NAIROBI (Reuters) – Kenyan sprinter Boniface Mweresa has failed a doping test and been dropped from the team for the African Championships which start in Asaba, Nigeria on Wednesday, a senior official from the Anti-Doping Agency of Kenya (ADAK) has told Reuters.
Samples from Mweresa, who won silver in the 400m and gold in the 4x400m at the 2015 African Games in Brazzaville, were taken at the June 6-8 Kenya Defence Forces Championships in Nairobi and contained a banned substance, the official said on Tuesday.
The Kenyan delegation traveled to Asaba on Monday without Mweresa, who was a member of the team at the 2013 and 2017 World Championships in Moscow and London respectively and at the 2014 and 2018 Commonwealth Games in Glasgow and the Gold Coast.
Mweresa, 24, could not immediately be reached for comment by Reuters but the athlete told local media he was innocent and had taken supplements which he had declared to ADAK.
“Declaring that he took supplements does not make him innocent if we find banned substances in his samples,” the ADAK official, who did not wish to be identified, told Reuters.
Mweresa, who would have been a medal prospect at the African Championships in the Delta State city of Asaba, told local media he would challenge the decision at the Kenyan Sports Tribunal.
Senior officials from the country’s governing body, Athletics Kenya, have traveled to Asaba for the African Championships and could not be reached for comment.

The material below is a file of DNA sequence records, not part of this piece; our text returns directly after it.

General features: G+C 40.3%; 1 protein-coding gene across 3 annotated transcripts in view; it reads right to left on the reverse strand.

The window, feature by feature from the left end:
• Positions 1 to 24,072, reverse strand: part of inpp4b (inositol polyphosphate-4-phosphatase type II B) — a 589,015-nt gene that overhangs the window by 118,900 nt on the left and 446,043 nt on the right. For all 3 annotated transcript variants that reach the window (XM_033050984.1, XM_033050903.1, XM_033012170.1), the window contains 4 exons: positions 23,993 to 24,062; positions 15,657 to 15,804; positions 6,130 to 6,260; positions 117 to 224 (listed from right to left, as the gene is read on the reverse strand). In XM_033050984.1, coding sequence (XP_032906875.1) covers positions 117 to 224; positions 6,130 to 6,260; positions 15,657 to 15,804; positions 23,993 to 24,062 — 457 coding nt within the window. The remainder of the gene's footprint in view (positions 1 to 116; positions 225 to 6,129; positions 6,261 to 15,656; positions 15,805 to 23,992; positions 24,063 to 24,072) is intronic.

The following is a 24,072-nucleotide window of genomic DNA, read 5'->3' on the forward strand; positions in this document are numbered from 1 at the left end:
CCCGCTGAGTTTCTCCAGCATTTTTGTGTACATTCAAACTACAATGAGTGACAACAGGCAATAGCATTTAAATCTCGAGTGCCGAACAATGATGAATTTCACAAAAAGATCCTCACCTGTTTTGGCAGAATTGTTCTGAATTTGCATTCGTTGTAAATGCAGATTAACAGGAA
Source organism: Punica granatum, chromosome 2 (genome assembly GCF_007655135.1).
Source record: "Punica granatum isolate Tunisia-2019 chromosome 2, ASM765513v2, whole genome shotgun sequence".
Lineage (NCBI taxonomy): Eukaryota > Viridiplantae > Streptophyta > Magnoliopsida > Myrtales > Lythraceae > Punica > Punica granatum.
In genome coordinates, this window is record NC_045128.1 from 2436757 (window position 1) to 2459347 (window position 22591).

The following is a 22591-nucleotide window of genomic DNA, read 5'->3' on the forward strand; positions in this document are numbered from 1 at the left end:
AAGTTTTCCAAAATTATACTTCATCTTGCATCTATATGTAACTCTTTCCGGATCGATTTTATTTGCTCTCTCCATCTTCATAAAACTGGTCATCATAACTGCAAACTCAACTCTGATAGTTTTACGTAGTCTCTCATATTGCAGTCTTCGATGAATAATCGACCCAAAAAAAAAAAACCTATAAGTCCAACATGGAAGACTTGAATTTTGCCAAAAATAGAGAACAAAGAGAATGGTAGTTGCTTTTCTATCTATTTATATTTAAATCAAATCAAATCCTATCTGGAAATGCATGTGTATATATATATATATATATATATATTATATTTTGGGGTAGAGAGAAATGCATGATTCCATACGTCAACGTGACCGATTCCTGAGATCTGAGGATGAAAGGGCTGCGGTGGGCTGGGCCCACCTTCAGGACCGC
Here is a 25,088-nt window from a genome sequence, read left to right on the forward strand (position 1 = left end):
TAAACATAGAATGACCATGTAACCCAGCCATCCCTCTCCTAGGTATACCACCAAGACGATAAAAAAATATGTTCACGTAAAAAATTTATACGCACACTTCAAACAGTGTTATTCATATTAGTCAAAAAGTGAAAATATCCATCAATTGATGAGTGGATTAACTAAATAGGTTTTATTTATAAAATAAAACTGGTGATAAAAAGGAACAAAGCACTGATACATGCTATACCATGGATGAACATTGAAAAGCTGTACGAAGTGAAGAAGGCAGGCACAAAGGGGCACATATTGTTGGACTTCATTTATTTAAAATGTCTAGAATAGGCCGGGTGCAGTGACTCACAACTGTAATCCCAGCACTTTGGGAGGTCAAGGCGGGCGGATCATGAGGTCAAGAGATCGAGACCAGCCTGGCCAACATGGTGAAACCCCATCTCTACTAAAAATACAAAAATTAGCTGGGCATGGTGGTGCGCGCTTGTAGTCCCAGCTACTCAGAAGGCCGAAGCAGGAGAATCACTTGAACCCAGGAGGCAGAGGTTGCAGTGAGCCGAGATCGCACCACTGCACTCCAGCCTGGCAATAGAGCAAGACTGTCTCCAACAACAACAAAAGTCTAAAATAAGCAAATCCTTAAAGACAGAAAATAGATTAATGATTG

Kenya is renowned for its middle and long distance running prowess but the east African nation’s athletes have suffered more than 50 failed doping tests in the past six years.
The Athletics Integrity Unit (AIU), an independent global body that manages all doping-related matters, said this month that Kenyan–born Olympic steeplechase champion and world record holder Ruth Jebet, who runs for Bahrain, is being investigated after returning a positive test for the blood booster EPO.
The AIU also confirmed in May that Kenya’s former Olympic and three-time world 1,500m champion, Asbel Kiprop, had failed a test for EPO. Kiprop has denied wrongdoing and his case will be heard at an AIU tribunal being held in London next month.
The sport’s world governing body, the International Association of Athletics Federations (IAAF), said on Friday that it had approved new rules which spell out the obligations of its member federations in the fight against doping.
Athletes from Kenya, Ethiopia, Belarus and Ukraine will be tested three times in the 10 months prior to world championships and Olympics. They are in category A which is described as having “member federations majorly at risk of doping.”
Previously, the obligations under the anti-doping code were focused primarily on individuals rather than member federations.
The AIU recommended the new regulations to the IAAF as a crucial step in protecting the integrity of the sport.